is a German-Canadian full-time artist. Her oil paintings explore the human experience and are posted below in the galleries.
Greetings to my German family and fans from my studio in Canada! In this video I talk about my I Love You Anyway exhibition in Berlin, January 2020.
These images are studies of humanoids in the context of the artificial intelligence revolution. I imagine cable electrodes augment our biological limitations and infuse benevolent values. The titles are generated by Chat GPT 4 to express a sound bite of consciousness. The superimposed lines express the passing of time.
I was thinking about basic life marked by repetition of rituals shared with my husband Mark. I observed his quiet caring and frequently seeking me out to tell me things. His trust cracks open my narcissism. These paintings are about love and innocence in the face of the pandemic and Russia's war on the Ukraine.
These figurative paintings are about the implications of the pandemic imposed restrictions. I am curious about how being together is becoming a new ‘special occasion' and what the pandemic is teaching us about our humanity and our mutual interdependence.
I view the richly structured forest as an analogy of the human experience. It offers a language for painting how we exist outside ourselves yet share a connected interior, our struggles and exultations of living a life. I trace the impossible gestures of trees to unmask patterns from one determination of being to another and construct narratives of figures dwarfed by dense growth and decay of nature being nature.
This series of paintings marks the gradual stages of adjusting to the global pandemic against the backdrop of my local forest. It began as a flurry of rules about hand washing and 6 feet social distancing, followed by lockdown and quarantining. I was thinking about the experience of surrendering to a new more grounded life.
These paintings are about relationship and romancing our shadow to arrive at self love. They were made in the context of the energy and culture of Berlin when I was artist in residence at gallery102. I think about the discomfort of facing our shadow, in Jungian psychology, that we unknowingly hide from ourselves until it appears suddenly like a stranger, exposing the opposite of who we think we are—a bully, an addict, a victim, a blamer, a liar, and so on. I imagine pulling these unwanted parts of ourselves out of denial into conscious awareness, to be disarming and empowering. I wanted this dissolving or untangling to be like mining for gold in softness that moves in and out of light, enveloping humanity, deepening intimacy, making us more balanced and loving.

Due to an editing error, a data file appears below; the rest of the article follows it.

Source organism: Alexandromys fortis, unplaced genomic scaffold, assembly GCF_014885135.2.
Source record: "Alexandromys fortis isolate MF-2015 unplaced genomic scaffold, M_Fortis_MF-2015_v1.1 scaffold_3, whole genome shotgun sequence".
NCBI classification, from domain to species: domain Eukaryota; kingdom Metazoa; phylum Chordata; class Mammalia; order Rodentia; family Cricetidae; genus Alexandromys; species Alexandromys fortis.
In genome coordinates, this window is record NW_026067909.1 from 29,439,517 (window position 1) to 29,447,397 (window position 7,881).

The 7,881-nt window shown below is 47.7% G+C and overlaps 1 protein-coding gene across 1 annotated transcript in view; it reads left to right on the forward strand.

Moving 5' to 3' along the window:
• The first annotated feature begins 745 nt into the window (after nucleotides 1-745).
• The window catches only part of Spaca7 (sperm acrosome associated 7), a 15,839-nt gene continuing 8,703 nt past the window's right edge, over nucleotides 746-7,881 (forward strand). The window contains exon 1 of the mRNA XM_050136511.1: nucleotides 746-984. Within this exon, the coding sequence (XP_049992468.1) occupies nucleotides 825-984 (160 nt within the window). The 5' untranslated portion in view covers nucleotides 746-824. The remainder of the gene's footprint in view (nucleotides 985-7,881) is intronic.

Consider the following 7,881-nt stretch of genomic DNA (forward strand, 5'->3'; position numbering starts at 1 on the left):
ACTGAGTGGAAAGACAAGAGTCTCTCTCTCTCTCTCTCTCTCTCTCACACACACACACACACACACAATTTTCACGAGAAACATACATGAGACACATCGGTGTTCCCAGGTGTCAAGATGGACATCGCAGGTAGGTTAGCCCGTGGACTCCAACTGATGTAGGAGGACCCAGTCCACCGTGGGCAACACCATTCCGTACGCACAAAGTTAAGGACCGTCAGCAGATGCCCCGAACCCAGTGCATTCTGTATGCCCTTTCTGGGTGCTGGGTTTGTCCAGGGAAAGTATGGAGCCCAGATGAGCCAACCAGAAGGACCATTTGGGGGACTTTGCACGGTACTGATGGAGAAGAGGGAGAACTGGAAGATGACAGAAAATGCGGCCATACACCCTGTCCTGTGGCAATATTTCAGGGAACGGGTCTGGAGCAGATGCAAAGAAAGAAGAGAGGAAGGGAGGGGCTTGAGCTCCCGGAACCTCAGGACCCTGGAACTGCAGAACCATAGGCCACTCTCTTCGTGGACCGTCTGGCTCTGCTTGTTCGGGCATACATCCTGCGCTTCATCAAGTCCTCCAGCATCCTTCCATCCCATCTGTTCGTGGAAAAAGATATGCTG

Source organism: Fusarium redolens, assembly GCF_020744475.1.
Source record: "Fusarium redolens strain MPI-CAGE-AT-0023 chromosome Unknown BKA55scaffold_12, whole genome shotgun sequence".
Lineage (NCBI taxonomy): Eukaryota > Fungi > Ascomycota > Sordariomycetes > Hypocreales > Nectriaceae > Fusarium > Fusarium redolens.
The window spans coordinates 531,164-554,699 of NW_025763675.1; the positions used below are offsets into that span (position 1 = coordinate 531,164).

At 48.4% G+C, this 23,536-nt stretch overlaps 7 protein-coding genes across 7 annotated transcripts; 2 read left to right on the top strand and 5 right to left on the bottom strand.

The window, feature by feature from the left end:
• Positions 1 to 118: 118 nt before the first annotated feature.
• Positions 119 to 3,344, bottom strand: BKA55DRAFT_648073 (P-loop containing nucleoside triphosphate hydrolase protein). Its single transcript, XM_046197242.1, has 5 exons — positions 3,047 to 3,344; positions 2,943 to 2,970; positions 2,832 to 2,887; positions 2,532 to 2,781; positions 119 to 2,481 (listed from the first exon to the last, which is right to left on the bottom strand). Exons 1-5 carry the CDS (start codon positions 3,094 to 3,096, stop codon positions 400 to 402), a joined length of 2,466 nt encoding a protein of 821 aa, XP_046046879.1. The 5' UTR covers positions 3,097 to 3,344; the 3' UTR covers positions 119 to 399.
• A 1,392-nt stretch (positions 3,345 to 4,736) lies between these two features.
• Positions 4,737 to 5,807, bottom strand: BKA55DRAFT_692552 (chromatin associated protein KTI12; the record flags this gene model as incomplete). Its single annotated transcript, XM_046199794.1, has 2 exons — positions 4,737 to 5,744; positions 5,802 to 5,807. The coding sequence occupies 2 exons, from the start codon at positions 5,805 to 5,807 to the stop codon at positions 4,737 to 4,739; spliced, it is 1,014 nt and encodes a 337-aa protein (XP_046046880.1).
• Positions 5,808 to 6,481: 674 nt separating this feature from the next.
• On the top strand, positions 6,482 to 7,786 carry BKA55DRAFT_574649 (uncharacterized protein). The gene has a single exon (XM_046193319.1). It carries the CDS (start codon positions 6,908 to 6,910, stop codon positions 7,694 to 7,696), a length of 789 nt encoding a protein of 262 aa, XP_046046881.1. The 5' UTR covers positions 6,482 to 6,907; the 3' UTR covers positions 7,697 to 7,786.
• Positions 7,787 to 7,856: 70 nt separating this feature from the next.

A hundred years ago the Futurists celebrated speed and our technological triumph over nature. Today there is much concern about how people are adversely affected by this conquest. On one hand, scientists predict a transhuman existence where we can order a set of lungs from the organ store or download intelligence on a computer. On the other, many object to a future of science fiction. The International Slow Movement is the quiet motor that breaths life into the prophecies of McLuhan and others, who saw that human beings, not designed to live at the speed of light, are destined for an inevitable cultural reversal. My paintings are about this reversal. Youth engaged against the speedy Muybridge figures celebrates the survival of nature in the face of technological acceleration.
I am curious and intrigued by the fickle nature of paradox and the absence of clear boundaries between its polar components. I play at aimlessly exposing the chaos of paradoxes, amused with the ultimate paradox: ourselves. We are creatures of folly and wisdom, full of foibles and greatness. Ultimately, these drawings transcend me; my language cannot reach them. Each drawing is 13” x 20”, graphite and chalk pastel on paper.
These panels are about our fickle emotional and physical existence marked by happenstance, circumstance and choice. They are emotionally charged records of various overlapping events of my life. The Handicap is a tribute to the 9-5 labourer. It is a satirical look at a job situation I was dependent on for a long time. The suction pit, lined with a safety net, in the bottom right, represents the conflict of choosing the promise of security versus the more liberating but financially risky pursuit of making art.